- Wild: Up to 20 years
- Captivity: 20 to 25 years
- Length: 18 to 24 inches
- Weight: 7 to 11 pounds
- South Africa, in latitudes between 20 and 40 degrees south of the equator
- Coastlines, concentrating on islands and shorelines that are uninhabited and free of predators
- Wild: Small swarm-fish such as anchovies and sardines; and squid.
- Zoo: Smelt, Sardines, and capelin (it’s their favorite).
- Generally, male penguins arrive at the rookery (breeding and nesting ground) first to establish their nesting sites.
- Female penguins arrive several days later to select their mate, usually choosing the same mate from the previous season.
- Male penguins may perform elaborate displays of arching backward, throwing back his wings, and braying like a donkey.
- These displays are lively and noisy in an effort to attract attention from the available female penguins.
- Two to three eggs are laid and both parents participate in incubating the eggs.
- Parents alternate 1 to 3 day shifts until the eggs hatch at 38 to 41 days.
- Usually the first-laid egg is larger than the others and hatches first.
- The penguin body is perfect for life in the water.
- Its streamlined shape causes very little resistance as the penguin moves through the sea.
- Penguins use their wings and webbed feet to propel and steer as they swim.
- Unlike many birds which are lightweight allowing them to fly, penguins are heavy, enabling them to swim and dive for food.
- All penguins are light colored on their chest and dark on their backs. This is an example of "countershading", and serves as camouflage.
- Swimming in the ocean, the penguin’s dark dorsal (back) side blends in with the dark ocean as seen from above.
- The light ventral (under) side blends in with the lighter surface of the ocean as seen from below.
- The coloration helps penguins blend into their environment so predators cannot easily spot them.
- While penguins are so well adapted to life in the water, they don’t spend all their time in the sea.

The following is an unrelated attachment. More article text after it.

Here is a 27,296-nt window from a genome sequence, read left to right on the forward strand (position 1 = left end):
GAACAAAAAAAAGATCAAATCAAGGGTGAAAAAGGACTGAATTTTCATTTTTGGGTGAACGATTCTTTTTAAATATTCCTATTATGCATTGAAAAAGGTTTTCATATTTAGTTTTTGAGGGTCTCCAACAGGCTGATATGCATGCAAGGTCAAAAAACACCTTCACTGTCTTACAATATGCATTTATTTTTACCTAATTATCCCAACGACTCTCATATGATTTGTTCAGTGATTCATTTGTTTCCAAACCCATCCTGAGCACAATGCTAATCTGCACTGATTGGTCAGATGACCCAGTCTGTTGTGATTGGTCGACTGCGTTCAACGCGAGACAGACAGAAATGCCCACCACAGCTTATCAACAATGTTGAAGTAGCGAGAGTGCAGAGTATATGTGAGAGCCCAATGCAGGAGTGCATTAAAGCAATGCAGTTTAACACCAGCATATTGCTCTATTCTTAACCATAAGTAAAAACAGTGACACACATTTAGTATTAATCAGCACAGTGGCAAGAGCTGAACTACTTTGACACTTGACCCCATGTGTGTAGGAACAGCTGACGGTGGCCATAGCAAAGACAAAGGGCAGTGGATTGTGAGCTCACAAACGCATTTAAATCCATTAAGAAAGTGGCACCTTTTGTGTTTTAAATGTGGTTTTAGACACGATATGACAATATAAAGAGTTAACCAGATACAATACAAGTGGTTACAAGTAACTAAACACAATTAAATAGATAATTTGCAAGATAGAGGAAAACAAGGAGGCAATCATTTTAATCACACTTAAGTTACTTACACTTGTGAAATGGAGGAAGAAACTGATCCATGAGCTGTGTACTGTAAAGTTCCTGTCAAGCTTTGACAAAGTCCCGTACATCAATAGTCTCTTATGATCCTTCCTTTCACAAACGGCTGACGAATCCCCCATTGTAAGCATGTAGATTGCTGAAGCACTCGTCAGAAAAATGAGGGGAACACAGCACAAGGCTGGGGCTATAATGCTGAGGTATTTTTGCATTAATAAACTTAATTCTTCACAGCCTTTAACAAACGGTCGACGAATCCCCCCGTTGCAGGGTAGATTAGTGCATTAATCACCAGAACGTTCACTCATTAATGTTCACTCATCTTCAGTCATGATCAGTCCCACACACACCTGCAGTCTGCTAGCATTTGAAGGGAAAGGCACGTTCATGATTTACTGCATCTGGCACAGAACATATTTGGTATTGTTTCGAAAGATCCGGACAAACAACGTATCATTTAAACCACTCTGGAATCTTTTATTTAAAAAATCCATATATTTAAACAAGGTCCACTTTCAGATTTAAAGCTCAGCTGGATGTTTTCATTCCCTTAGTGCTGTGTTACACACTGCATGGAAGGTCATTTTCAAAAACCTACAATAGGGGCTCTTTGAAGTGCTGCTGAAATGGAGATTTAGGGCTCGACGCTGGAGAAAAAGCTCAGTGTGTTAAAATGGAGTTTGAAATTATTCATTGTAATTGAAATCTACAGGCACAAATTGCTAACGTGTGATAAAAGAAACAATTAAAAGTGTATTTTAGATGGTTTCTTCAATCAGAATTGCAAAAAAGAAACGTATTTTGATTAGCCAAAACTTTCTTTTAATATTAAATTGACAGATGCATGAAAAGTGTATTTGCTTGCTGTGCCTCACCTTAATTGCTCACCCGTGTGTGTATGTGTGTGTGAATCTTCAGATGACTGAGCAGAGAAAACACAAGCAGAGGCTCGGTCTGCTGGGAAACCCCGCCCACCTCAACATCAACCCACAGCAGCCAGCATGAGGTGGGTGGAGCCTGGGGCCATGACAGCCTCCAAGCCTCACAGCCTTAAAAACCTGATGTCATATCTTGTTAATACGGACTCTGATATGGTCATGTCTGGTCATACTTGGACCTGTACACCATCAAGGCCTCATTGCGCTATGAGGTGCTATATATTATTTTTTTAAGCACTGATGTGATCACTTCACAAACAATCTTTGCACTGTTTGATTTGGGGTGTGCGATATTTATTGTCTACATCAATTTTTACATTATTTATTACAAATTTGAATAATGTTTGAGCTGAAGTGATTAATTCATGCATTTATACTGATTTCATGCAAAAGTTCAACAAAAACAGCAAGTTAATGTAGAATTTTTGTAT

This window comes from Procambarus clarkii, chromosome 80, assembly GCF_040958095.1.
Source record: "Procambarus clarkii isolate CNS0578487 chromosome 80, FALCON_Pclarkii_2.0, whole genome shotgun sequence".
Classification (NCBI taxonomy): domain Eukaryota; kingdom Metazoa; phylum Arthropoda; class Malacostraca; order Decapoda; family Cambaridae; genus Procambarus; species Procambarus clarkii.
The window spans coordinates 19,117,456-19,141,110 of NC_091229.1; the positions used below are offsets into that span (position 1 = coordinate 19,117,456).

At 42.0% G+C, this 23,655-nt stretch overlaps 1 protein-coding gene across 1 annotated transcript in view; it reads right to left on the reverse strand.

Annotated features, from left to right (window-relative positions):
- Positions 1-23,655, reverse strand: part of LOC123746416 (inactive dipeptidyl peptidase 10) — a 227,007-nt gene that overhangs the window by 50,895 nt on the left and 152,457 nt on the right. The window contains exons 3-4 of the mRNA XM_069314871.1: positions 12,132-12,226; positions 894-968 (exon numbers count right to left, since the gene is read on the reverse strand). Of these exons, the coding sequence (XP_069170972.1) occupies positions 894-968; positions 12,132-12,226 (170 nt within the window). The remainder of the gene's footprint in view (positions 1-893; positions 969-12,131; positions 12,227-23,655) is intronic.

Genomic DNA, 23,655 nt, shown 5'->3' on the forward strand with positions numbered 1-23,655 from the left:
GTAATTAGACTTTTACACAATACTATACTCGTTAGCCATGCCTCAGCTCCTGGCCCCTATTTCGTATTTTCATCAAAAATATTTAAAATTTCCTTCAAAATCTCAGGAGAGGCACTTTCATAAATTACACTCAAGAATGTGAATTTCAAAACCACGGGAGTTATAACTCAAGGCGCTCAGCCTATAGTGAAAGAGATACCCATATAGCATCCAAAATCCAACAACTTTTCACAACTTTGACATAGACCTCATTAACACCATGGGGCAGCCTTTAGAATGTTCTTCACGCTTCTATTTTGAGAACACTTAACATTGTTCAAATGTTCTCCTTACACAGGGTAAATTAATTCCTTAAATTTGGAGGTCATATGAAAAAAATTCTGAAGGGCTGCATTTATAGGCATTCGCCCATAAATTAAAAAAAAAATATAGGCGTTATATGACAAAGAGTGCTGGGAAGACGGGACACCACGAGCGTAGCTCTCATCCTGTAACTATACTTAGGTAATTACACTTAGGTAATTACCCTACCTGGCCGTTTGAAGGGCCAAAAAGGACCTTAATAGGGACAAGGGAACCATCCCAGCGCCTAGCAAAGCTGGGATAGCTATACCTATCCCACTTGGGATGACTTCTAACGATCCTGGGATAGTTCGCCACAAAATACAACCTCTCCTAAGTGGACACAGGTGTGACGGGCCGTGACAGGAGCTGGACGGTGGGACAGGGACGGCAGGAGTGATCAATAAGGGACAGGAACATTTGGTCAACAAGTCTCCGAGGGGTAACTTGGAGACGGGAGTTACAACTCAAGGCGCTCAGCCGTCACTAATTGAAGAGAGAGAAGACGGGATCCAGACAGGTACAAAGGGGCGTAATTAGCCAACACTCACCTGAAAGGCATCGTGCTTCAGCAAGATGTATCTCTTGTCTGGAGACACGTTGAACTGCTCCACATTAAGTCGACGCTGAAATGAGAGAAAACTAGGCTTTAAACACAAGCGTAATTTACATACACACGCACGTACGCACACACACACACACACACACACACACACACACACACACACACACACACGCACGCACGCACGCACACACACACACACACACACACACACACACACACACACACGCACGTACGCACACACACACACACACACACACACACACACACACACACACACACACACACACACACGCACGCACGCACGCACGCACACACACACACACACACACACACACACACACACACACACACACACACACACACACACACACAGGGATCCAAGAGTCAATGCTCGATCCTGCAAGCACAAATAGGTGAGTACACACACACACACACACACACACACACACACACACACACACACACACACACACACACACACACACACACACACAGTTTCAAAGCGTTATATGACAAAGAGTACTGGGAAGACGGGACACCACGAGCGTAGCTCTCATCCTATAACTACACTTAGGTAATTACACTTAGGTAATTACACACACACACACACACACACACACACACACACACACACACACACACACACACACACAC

- Penguins come ashore to nest, lay eggs, and molt.
- Penguins molt or shed their feathers periodically throughout the year. New feathers are regenerated and replace the old.
- While at sea, penguins typically form small groups. However, they often gather in groups of thousands when they are on land.
- IUCN: Endangered
- CITES: Appendix II
- In the early 1900s, guano (excrement of sea birds) was harvested from the breeding locations.
- Removal of the guano led to a dramatic reduction in nesting sites, which then resulted in a significant drop in population.
- Egg collection, commercial fishing in feeding areas and oil spills have also contributed to the vulnerability of this species.
- The South African National Foundation for the Conservation of Coastal Birds has rescued many penguin species from oil spills and have rehabilitated them for return to the wild.
- Also, known breeding islands have been made into nature reserves or national parks. Fences have been constructed to prevent predatory attacks on eggs and young.
- However, the black-footed penguin is still considered threatened, with approximately 180,000 individuals left in the wild.
Note: Black-footed penguins are also called "jackass penguins" because of the similarity of the noises they make to those of donkeys.
- CITES Appendices. Accessed December 2012. www.cites.org
- IUCN Red List of Endangered Species. Accessed December 2012. www.iucnredlist.org
**All animal information is meant to be an educational resource. It may not include all the latest scientific information. Though we edit our information we cannot guarantee the accuracy of all facts presented.